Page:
SUNFALL have shared stages with a wealth of bands, including the likes of Monuments, The Royal, Hacktivist, Martyr Defiled, Bound in Fear and Distant, amongst many more. Already with a demand to return to the stage, SUNFALL is set to explode back onto the live music circuit in 2022… be prepared…

The band sat down with us to share their top influences that made them into the metalcore beast they are today. Check it out below.

Sunfall

SikTh – “How May I Help You”:

Ryan: This just has so much energy and hype, I love the face that it is this bonkers tech song that just has a really juvenile vocal to really go all out with it. For saying this came out in like 2001 and you can still hear the influences from this record shows how ahead of its time Sikth really was.

KING 810 – “Heavy Lies The Crown”:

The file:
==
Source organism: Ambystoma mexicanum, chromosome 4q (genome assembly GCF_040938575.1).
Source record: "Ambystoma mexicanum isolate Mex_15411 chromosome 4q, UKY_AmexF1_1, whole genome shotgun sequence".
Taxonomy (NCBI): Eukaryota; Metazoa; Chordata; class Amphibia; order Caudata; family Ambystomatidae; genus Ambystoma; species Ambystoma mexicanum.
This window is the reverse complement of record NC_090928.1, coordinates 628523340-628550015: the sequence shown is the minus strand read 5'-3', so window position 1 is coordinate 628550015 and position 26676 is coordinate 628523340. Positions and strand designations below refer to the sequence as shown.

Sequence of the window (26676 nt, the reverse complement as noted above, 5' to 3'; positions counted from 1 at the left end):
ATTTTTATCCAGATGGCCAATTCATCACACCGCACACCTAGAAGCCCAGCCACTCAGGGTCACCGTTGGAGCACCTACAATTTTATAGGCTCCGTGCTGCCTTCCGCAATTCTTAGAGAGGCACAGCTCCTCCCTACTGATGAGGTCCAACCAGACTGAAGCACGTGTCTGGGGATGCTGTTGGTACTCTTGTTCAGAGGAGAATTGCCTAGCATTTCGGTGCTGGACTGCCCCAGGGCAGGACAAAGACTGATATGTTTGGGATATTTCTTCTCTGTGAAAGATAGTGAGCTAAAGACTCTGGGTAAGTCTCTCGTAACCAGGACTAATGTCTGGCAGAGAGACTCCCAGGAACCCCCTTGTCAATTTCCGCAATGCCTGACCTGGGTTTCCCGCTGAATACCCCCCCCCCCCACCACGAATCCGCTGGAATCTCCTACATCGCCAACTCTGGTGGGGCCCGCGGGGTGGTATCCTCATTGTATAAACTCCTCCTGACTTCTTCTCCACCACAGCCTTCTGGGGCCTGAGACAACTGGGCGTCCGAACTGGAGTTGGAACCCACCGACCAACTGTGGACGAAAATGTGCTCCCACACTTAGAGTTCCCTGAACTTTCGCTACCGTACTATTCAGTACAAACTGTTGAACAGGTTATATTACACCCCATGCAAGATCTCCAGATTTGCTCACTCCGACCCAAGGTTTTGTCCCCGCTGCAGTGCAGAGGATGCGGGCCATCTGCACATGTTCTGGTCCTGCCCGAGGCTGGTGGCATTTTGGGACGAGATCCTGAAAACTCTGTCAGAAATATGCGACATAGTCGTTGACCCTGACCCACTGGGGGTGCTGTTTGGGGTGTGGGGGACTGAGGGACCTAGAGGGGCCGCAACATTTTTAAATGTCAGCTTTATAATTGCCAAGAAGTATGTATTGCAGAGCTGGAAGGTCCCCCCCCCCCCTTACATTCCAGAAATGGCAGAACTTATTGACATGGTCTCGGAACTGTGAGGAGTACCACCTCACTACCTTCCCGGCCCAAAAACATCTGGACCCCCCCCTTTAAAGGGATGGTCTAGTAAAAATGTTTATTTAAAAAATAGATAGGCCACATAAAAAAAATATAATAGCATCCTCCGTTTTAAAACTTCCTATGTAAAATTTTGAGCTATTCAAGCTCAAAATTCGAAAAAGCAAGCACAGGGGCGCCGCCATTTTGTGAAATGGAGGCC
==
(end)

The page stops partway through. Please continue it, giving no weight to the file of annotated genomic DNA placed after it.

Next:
Oli: If I could put every song from this whole album this song is from, I would. That said, this song takes the crown personally for one of the heaviest songs I’ve ever heard. The way this song plays on space sonically and then absolutely chokes things to a state of severe claustrophobia is intense. The tension and release this song employs in its 2 minute 19 second runtime is palpable. Then jumping into the lyrics, again it’s just an assault of heaviness talking about themes such as if the band hadn’t been on tour, they would have been able to save the lives of some of their friends killed in gang violence. I love the references too about dying young like Biggie Smalls, Amy Winehouse, and Janis Joplin all at the age of 27.

DESPISED ICON – “Furtive Monologue”:

Undeniably the best band in deathcore. Vocalists Alex and Steve are two of my biggest inspirations when it comes to vocal variety. From the hardcore mids, to the ear-piercing highs and guttural lows. Despised Icon inspired me to learn as much as I can as a vocalist, and to consistently add new tricks to my repertoire. I will never forget the day of hearing that first slam and pig squeal section to Furtive Monologue, still to this day it hits as hard as it did back then.